Teaching material and achieving goals in an online format
What are the goals and the content of my seminar? What was planned so far, and of that, what can we carry over into an online teaching format so as to achieve the prescribed goals and so that the students will benefit from the seminar?
Generally speaking, it is a good idea to use mostly simple, asynchronous tools. Less is more. Go for fewer tools so that you and the students can get used to using them, and so that you yourself feel confident using them. Good communication and interaction with the students are also very important. Give your students detailed information about the plan for the semester, how the material is to be taught and processed, what assignments or other tasks are to be completed, and how communication is to work within the course. These dimensions of teaching are borrowed from the work of Gabi Reinmann. Digitalisierung in der universitären Lehre – JETZT (22.03.2020)
We recommend that you publish a clear overview each week of the reading and learning goals for the topic (or class), including texts and useful links. Feel free to use existing materials on the internet. You can use e.g., a list of links with your comments, briefly introducing the materials – whether they are further texts, websites, videos, podcasts, open education resources (OER), and making recommendations. A further option is to make your own videos or Screencasts (recording of powerpoint slides along with your spoken voice); these can be quite short recordings (5 minutes), e.g. to introduce the topic.
You can access e-books for example from the University Library via the University network. As always, extracts and articles may be uploaded onto the University’s learning platforms. Take care to respect copyrights.
The important thing is to motivate and activate the students with appropriate questions, tasks or assignments. You need to ensure that the weekly workload is appropriate, and that the students can work well with it.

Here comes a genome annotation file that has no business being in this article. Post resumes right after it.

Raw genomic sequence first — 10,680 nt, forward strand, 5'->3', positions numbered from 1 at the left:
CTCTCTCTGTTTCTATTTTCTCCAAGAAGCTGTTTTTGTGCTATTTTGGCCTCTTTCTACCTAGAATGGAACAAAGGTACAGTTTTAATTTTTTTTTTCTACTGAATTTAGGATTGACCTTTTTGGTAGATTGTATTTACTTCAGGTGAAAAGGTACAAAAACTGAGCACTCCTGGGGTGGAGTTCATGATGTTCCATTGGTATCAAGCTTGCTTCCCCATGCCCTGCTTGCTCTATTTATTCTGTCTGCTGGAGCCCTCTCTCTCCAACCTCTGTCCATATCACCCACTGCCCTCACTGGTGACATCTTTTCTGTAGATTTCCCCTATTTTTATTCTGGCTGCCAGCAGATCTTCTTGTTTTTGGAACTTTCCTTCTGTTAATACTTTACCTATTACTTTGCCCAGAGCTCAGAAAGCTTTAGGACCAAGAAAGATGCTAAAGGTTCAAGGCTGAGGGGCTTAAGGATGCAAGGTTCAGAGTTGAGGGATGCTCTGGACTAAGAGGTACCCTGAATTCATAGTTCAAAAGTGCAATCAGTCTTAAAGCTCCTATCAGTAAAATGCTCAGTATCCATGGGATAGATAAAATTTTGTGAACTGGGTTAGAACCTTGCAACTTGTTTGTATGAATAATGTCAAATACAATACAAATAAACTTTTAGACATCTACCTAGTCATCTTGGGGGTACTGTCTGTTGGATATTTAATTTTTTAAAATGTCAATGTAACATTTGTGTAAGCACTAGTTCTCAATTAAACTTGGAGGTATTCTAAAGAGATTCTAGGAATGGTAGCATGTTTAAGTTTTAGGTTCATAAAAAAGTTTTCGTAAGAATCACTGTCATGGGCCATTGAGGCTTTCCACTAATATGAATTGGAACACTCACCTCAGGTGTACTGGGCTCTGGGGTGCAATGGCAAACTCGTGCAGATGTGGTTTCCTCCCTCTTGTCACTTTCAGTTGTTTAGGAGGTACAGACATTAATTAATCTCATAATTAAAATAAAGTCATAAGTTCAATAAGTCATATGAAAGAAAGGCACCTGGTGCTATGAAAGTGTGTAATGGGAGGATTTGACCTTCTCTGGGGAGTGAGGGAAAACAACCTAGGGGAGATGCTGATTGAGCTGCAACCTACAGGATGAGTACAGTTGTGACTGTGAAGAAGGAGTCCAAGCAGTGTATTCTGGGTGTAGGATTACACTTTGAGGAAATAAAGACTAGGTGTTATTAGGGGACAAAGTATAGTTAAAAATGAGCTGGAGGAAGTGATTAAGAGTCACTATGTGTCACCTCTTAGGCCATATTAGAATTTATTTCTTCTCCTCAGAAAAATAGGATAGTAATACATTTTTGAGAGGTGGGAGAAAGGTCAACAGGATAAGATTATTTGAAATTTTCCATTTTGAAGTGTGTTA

Assignments can be realized in many different ways. Here are several examples, based on the options on our learning platforms:
- Forums - everyone sees all posts: contributions may be made on particular topics (statements or summaries), or questions may be gathered, e.g. on the literature: What is the most important aspect of text xy? What are the students critical of? Other options: Research tasks, collected within the forum. To get started: What especially interests me about this seminar?
- Assignment for submission - goes to the teacher only: e.g., short essay on particular questions, other writing exercises, translations, mathematics exercises.
- Wiki: a jointly-formulated written discourse. Collecting work results/ reading experiences under certain thematic headings. E.g., expansion of a Wikipedia entry
- Group work - a group can be set up within the course’s online space; collaborative work can be done e.g. via Etherpad, which allows joint writing in real time.
It is important to give feedback on the work. Whether it is via the forum or via individual communication or by publishing solutions/ answers. Don’t forget the various forms of peer feedback - i.e., when students comment on each other’s work. For tests and quizzes, you can set up automatic responses.
These forms of coursework may be considered a replacement for work such as class presentations.
One significant element of a digital seminar is the general communication within the course; it creates various channels for questions and feedback. That does not mean that you always have to answer immediately; rather, there must be certain clear rules and forms of communication. Now more than ever, it is important to stay in touch.
Especially at the start of semester it is important to provide information to your students: about the new format, about technical specifications, about collaboration, and communication - so that the course as a whole will work. Don’t be afraid that you are communicating too much. We are all in this new situation together and have to get used to it together.
Communication channels and rules may be:
- General questions should be put to the forum - so that the same question does not have to be answered over and over. For this, it is a good idea to set up a thread called “General Questions.”
- You can designate a regular time window in which you will be available to chat.
- You specify a time period in which you will answer questions - e.g., within two days, one day...
- Weekly email to all (ILIAS: “Mail an alle”, moodle: Message forum/ announcements): current news, organizational matters, summary of the activity so far, preview of the coming week. This could be a regular communication on e.g. Monday or Friday.
- Because your students are not likely to know each other, a round of introductions and exchange - going beyond the actual content of the seminar - could be useful for the students. For this, a separate forum or thread within the course forum could be set up.